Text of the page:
November 30, 2007

VU, St. Jude form scientist training program

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Lawrence Marnett, Ph.D.

VU, St. Jude form scientist training program

The Vanderbilt Institute of Chemical Biology and St. Jude Children's Research Hospital have established a joint training grant to help prepare scientists for the multi-disciplinary demands of today's workplace.

“It's a phenomenal opportunity,” said institute director Lawrence Marnett, Ph.D., who co-directs the training program with Kiplin “Kip” Guy, Ph.D., chair of the Department of Chemical Biology and Therapeutics at the internationally known research hospital in Memphis.

The St. Jude/Vanderbilt Chemical Biology and Therapeutics Training Grant is open to Vanderbilt students who have completed one year of graduate work in the Department of Chemistry, the Interdisciplinary Graduate Program or the Chemical and Physical Biology Program.

Trainees will work with dual mentors, one at Vanderbilt and one at St. Jude, in collaborative projects. St. Jude will pay the student stipend after the first year, as well as living expenses while students are working in Memphis.

While St. Jude focuses primarily on childhood cancers, “we do have a rather sizeable basic science enterprise,” with about 100 principal investigators in such fields as immunology, biochemistry and genetics, said William E. Evans, Pharm.D., the hospital's director and chief executive officer.

“We let research go where the science takes us,” he said. "We are building chemical biology to capitalize on our existing foundation of basic science discoveries, and to facilitate their translation into new treatments.”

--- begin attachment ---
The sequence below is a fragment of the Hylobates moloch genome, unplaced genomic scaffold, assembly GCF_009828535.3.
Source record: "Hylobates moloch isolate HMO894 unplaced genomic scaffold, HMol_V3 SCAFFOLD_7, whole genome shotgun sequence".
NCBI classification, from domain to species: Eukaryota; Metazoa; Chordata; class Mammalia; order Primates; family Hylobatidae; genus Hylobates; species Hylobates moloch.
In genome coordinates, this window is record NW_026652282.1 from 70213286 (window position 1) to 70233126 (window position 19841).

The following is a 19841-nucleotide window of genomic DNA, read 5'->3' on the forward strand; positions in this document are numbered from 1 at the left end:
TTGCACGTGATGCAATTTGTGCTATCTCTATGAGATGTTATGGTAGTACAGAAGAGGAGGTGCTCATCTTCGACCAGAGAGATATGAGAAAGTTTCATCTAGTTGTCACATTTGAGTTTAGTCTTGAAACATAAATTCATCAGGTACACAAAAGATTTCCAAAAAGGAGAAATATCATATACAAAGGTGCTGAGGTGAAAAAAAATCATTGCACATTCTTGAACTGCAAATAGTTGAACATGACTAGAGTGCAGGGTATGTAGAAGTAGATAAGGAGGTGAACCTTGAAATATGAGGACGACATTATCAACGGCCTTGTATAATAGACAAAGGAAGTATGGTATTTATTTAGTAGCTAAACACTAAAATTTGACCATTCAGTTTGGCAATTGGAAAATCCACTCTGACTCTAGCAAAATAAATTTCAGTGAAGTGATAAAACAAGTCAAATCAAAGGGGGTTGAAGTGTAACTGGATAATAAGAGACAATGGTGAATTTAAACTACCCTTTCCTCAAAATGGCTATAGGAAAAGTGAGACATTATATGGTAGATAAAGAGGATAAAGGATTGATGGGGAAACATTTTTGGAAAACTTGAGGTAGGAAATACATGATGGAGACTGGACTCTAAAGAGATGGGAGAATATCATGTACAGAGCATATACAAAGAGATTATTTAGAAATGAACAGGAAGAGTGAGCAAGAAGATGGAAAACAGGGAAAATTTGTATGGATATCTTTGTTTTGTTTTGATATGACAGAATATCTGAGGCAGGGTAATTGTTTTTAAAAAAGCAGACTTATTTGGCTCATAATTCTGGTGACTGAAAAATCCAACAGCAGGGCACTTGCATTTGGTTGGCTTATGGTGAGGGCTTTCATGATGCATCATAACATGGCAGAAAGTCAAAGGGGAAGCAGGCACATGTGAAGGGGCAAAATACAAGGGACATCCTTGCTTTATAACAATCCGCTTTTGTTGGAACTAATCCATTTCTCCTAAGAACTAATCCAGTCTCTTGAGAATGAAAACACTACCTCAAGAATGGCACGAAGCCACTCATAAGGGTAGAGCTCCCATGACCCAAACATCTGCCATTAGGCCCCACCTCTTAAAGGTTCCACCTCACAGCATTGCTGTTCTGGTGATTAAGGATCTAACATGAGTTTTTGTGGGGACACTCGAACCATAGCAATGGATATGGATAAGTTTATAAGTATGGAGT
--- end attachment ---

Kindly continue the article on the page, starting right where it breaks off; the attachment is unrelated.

Applications are currently being accepted for two training positions to begin next summer. Eventually, the grant will accept up to five graduate students each year, said Guy, who is the first faculty member from St. Jude to be appointed as an adjunct professor of Biochemistry at Vanderbilt.

Rapid advances in science are driving the need for innovative graduate training, Guy and Marnett said.

“We're seeing a lot of impact in our ability to do pharmacologically based cell biology,” said Guy, who came to St. Jude from the University of California, San Francisco, in 2005. “People are really starting to focus on the ability to develop new tools to probe specific biologies.

“We need individuals who have good integrative training on both sides of the fence (in chemistry and biology) to be able to do those endeavors well.”

Marnett said the grant also is a good way to stimulate interactions between faculty members of Vanderbilt and St. Jude.

“That's a major driver for establishing this program,” Guy added, “to help build strong bridges between the two institutions.”

For more information about the grant, click on